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2 Background The study was carried out in Shekal community in Bauchi. The approaches employed in the study included, Focus Group Discussions (FGDs) with 5 different target audiences providing qualitative input while questionnaires were administered to 7 categories of target audiences. Issues around disclosure, age of marriage, early marriage, marriage to older men, education and gender formed the basis of discussion in the FGDs, while the questionnaire provided opportunities for a fuller rendering of the situation of adolescent sexuality in parts of northern Nigeria

3 Study Location: Shekal is a community located in Bauchi, Bauchi Local Government Area. It is centrally located, with a target population of about15,000 and is situated about 4 kilometers from the Emir of Bauchi’s palace, around the central market area. It comprises of mainly Hausas, Gerawa and Fulanis.

4 Study Rationale: A desk review[1] (carried out by Action Health International) of published data revealed certain features of the reproductive health characteristics of married adolescents, namely; marriage to older husbands, low educational attainment, low social status, limited participation in decisions that affect their well being, limited access to health services, increased risk of maternal and infant mortality, increased vulnerability to STIs/HIV, low knowledge of contraception and large unmet need for contraception. A need to further study adolescent sexuality in Northern Nigeria became imperative to provide an in-depth understanding of the contextual situation, especially understanding the factors that support empowerment of young girls within marriages and how this interplays with their sexuality outcomes. A close study of women identified as ‘innovators’ who after an early marriage were able to further their education will facilitate unraveling these issues. It is hoped that the study findings will encourage the development of many more ‘innovators’ in North East and West of Nigeria. [1] Makinwa-Adebusoye P 2006: Hidden: A Profile of Married Adolescents in Northern Nigeria. Action Health Incorporated Publication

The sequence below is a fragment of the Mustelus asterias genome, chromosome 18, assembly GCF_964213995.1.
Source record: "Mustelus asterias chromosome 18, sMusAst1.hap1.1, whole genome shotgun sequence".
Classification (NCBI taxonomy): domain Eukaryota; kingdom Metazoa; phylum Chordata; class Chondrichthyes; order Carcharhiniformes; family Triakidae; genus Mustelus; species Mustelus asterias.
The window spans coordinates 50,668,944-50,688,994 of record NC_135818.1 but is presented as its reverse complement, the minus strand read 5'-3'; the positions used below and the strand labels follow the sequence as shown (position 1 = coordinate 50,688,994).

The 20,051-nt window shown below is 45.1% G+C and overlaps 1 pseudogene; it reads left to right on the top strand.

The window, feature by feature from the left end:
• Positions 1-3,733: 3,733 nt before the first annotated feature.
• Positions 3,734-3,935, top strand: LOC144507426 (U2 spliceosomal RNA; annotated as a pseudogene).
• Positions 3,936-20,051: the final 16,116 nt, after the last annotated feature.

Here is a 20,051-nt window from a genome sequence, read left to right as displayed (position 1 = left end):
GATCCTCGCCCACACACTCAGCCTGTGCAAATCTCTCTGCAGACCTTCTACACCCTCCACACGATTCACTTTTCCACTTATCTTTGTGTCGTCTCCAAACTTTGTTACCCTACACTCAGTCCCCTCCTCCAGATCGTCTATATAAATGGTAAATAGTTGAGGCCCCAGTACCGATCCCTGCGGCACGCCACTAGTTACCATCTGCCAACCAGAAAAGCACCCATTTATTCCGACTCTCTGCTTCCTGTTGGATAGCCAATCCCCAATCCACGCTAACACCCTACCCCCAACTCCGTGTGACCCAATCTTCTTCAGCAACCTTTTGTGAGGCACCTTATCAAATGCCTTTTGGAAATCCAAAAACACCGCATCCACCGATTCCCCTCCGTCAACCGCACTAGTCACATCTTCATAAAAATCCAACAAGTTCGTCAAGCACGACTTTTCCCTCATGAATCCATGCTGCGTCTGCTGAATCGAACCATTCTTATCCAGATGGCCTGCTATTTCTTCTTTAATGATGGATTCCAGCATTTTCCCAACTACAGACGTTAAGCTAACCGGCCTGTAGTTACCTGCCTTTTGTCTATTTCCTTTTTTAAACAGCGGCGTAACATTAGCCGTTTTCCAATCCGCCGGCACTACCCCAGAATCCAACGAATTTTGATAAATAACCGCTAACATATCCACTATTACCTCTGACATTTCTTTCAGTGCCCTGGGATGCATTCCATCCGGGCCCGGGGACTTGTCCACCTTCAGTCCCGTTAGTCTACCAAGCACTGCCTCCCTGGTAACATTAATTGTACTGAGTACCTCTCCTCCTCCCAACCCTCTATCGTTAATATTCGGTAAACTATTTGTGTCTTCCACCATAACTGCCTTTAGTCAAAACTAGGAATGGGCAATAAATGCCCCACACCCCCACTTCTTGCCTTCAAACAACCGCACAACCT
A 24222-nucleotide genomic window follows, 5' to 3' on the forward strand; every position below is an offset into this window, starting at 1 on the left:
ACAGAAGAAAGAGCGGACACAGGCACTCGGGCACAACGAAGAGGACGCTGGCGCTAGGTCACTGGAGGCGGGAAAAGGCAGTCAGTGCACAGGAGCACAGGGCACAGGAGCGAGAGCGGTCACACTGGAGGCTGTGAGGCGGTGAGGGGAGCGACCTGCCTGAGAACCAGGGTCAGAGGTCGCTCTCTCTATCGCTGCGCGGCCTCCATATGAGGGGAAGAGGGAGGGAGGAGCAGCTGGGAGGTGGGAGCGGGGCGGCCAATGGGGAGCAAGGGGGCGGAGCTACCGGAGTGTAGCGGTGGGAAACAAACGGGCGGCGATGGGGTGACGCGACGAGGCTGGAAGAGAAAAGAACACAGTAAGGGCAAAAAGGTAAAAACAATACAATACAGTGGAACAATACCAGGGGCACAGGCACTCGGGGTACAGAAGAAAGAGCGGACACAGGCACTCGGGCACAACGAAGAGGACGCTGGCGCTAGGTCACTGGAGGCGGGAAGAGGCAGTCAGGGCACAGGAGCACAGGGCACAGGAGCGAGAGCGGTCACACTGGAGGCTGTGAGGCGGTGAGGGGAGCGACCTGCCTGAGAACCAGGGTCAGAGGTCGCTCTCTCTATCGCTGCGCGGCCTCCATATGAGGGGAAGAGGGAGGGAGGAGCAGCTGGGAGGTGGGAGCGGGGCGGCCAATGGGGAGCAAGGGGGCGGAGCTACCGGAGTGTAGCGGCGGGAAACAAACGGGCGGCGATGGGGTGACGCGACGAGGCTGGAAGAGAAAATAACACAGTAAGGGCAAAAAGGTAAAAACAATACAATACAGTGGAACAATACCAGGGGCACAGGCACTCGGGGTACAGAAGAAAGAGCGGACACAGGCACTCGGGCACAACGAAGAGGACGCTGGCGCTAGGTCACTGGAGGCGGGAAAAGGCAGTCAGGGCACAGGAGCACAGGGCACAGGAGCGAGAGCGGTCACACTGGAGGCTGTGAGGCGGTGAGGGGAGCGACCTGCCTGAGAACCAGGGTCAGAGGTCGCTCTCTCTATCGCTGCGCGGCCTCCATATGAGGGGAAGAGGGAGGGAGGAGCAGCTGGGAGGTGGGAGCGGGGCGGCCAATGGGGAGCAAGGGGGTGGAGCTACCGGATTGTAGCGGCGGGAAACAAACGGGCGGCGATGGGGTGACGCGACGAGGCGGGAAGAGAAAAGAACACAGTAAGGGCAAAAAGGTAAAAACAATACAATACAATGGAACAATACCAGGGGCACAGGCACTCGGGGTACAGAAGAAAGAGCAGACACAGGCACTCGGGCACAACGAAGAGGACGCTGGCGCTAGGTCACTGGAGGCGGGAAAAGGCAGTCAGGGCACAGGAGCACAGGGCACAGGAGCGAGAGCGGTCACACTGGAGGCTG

5 Study objectives To undertake a rapid situational assessment on married adolescents in the community in order to inform program plans. To study factors that influence the high occurrence and features of early marriage in order to influence programming in the community. Determine the profile of ‘Innovators” in the study location.

6 Modality Identification of Field Study Researchers.
Contact with community. Site Inventory. Training of Field Assistants. Administration of Tools. Data Analysis.

7 Administration of Tools
FGDs guides were developed for the following categories of people: i. Adolescent Married Males; ii. Adolescent Married Females; iii. Adolescent Unmarried Males; iv. Adolescent Unmarried Females; v. Adult Women (community leaders). Tools used for the quantitative study were administered to the following categories of people: i. Adolescent Married Males (men who married at <19 years); ii. Adolescent Married Females (aged < 19 years); iii. Adolescent Unmarried Males (aged <19 years); iv. Adolescent Unmarried females (<19 years); v. Adult Women (aged years); vi. Innovators (women aged 24 –49 years); vii. women of similar age range of Innovators to provide basis for comparison; viii. male community leaders.

8 Overview of Research Findings
Disclosure: It is a practice encouraged by Islam and there are Islamic injunctions regarding it. In the past illness, sickness and issues most investigated and disclosed were leprosy, epilepsy, madness, witchcraft, family business trade and taboos. The specific practice of disclosure of the status of HIV of a young bride or groom is not at all widespread, though some enlightened families insist on HIV test before marriage. However, it was clearly observed that the practice is not uniformly applied